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LeGarrette Blount Shows Inhuman Ability to Break Tackles in Patriots' Week 9 Win

Erik Frenz@ErikFrenzSenior Writer INovember 8, 2015

New England Patriots running back LeGarrette Blount (29) runs from Washington Redskins cornerback Will Blackmon (41) during the first half of an NFL football game, Sunday, Nov. 8, 2015, in Foxborough, Mass. (AP Photo/Charles Krupa)
Charles Krupa/Associated Press

On a day when the New England Patriots suffered multiple injuries that could affect the effectiveness of their running game, you wouldn't know it from looking at the stat sheet.

The Patriots entered their Week 9 game against the Washington Redskins with just six offensive linemen on the active game-day roster. They lost one of those linemen, right tackle Sebastian Vollmer, to a head injury in the second quarter. If that wasn't enough, they lost electric running back Dion Lewis to a knee injury in the third quarter.

None of that stopped the Patriots from pulling out a 27-10 win. Those setbacks also didn't stop the Patriots from racking up the rushing yards against the Redskins to the tune of 161 yards on 37 carries (4.4 YPA) and a touchdown.

Most of the credit goes to LeGarrette Blount, who gave new life to his nickname "Blount Force Trauma" by pummeling the Redskins into submission on 29 carries for 129 yards and a touchdown.

With so many injuries on the offensive line, it should come as no surprise that Blount was making the most of what little he had and was often making something out of nothing. Mark Daniels of the Providence Journal noted a series of player moves, with the highlight being Blount scored:

Mark Daniels @MarkDanielsPJ

Bryan Stork comes in at center. David Andrews moved to right guard. Shaq Mason was the eligible tight end. LeGarrette Blount scores.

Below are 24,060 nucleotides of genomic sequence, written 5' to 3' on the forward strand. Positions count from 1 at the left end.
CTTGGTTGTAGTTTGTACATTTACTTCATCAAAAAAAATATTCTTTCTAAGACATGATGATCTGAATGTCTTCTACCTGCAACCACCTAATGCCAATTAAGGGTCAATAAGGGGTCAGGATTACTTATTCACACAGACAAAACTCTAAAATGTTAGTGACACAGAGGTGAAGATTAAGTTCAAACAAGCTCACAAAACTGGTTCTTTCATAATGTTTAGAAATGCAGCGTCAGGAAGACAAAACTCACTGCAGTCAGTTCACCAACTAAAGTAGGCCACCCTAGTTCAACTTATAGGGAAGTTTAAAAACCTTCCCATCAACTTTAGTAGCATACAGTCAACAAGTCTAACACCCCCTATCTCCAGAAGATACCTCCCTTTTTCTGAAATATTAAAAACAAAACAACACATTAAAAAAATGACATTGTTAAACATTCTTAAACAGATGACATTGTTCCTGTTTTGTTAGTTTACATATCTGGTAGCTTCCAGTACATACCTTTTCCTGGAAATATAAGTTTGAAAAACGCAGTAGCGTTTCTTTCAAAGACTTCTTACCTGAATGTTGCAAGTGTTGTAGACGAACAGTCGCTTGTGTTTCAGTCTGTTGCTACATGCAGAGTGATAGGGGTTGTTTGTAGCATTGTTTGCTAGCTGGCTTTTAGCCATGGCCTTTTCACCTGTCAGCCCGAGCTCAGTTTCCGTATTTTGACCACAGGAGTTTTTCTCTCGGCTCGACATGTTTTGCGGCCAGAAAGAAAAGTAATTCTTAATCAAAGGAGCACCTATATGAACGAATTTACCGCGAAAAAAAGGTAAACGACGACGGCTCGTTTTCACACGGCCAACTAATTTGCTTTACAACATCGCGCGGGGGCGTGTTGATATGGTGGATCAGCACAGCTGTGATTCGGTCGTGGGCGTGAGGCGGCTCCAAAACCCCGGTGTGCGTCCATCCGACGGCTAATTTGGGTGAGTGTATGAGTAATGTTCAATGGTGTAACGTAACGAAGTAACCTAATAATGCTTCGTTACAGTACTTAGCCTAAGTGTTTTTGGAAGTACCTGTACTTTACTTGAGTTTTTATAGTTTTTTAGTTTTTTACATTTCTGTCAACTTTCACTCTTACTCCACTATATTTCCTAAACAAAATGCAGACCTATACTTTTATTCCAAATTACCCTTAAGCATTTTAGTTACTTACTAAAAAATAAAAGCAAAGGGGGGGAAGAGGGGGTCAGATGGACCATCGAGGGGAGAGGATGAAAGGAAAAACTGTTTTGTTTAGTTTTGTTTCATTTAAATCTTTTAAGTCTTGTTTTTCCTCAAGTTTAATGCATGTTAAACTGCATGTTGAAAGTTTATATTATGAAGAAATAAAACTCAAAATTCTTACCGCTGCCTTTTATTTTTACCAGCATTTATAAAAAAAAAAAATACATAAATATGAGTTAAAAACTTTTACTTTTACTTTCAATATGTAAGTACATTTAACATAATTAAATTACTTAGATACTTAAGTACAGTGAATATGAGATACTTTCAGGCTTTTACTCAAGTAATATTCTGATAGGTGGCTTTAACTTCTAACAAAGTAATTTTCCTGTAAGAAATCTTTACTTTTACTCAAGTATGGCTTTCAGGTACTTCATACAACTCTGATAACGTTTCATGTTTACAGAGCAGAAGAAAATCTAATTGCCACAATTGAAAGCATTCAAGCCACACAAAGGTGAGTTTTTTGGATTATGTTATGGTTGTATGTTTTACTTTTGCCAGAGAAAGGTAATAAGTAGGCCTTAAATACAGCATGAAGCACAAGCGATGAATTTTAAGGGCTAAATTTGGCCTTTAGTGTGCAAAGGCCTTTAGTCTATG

"He was great. He made some big runs, especially when there wasn't a lot there," said quarterback Tom Brady. "He runs so hard, running through guys. He had a great run where he spun out of a bunch of tackles and ran for [21 yards] in the third quarter on a big touchdown drive. It was great to see it. Hopefully we can get more of it."

They might need more of it—a lot more of it—if their injuries on the offensive line don't heal quickly.

The Patriots' offensive line is running on fumes. They might be willing to put just about anyone at tackle as long as he's a warm, healthy body. Heck, Stephen Belichick might be an option at this point. 

And it might not matter; with Blount running as well as he's running, and breaking tackles as frequently and aggressively as he's breaking them, the Patriots offense might still keep chugging.

Only In Boston @OnlyInBOS

Blount when someone tries to tackle him...#NEvsWAS https://t.co/cPJ43y6zkh

It's difficult to put into words just how difficult it is to tackle a 250-pound freight train coming straight at you, so let's leave that job to someone who tried—and admittedly failed—at that task.

"You can't arm-tackle this guy. You want to tackle him, you better full-body him," said Redskins defensive tackle Ricky Jean Francois.

"You can't arm-tackle this dude. I tried to arm-tackle him a few times; I felt it from the top to the bottom. I gotta get better with tackling, but you can't tackle a guy that size with your hands. You may want to cut him, chop him, something, but that hand-grabbing stuff? You might as well say he's going to get another five yards after that."

Five yards might be a slight exaggeration—according to Pro Football Focus, Blount averaged an extra 2.25 yards per carry after contact headed into Week 9—but who can blame Francois for high-balling it? It must feel like at least five yards when Blount is breaking out of tackles in the backfield and still getting positive yards or bouncing off would-be tacklers to keep matriculating the ball down the field.

As long as Brady is healthy, the Patriots offense will never fully rely on Blount and the running game to put points on the board. That being said, at least New England knows it can count on him to get the yards he should get—and maybe a few more that he shouldn't—just about every time he touches the ball. 

Unless otherwise noted, all quotes obtained first-hand.

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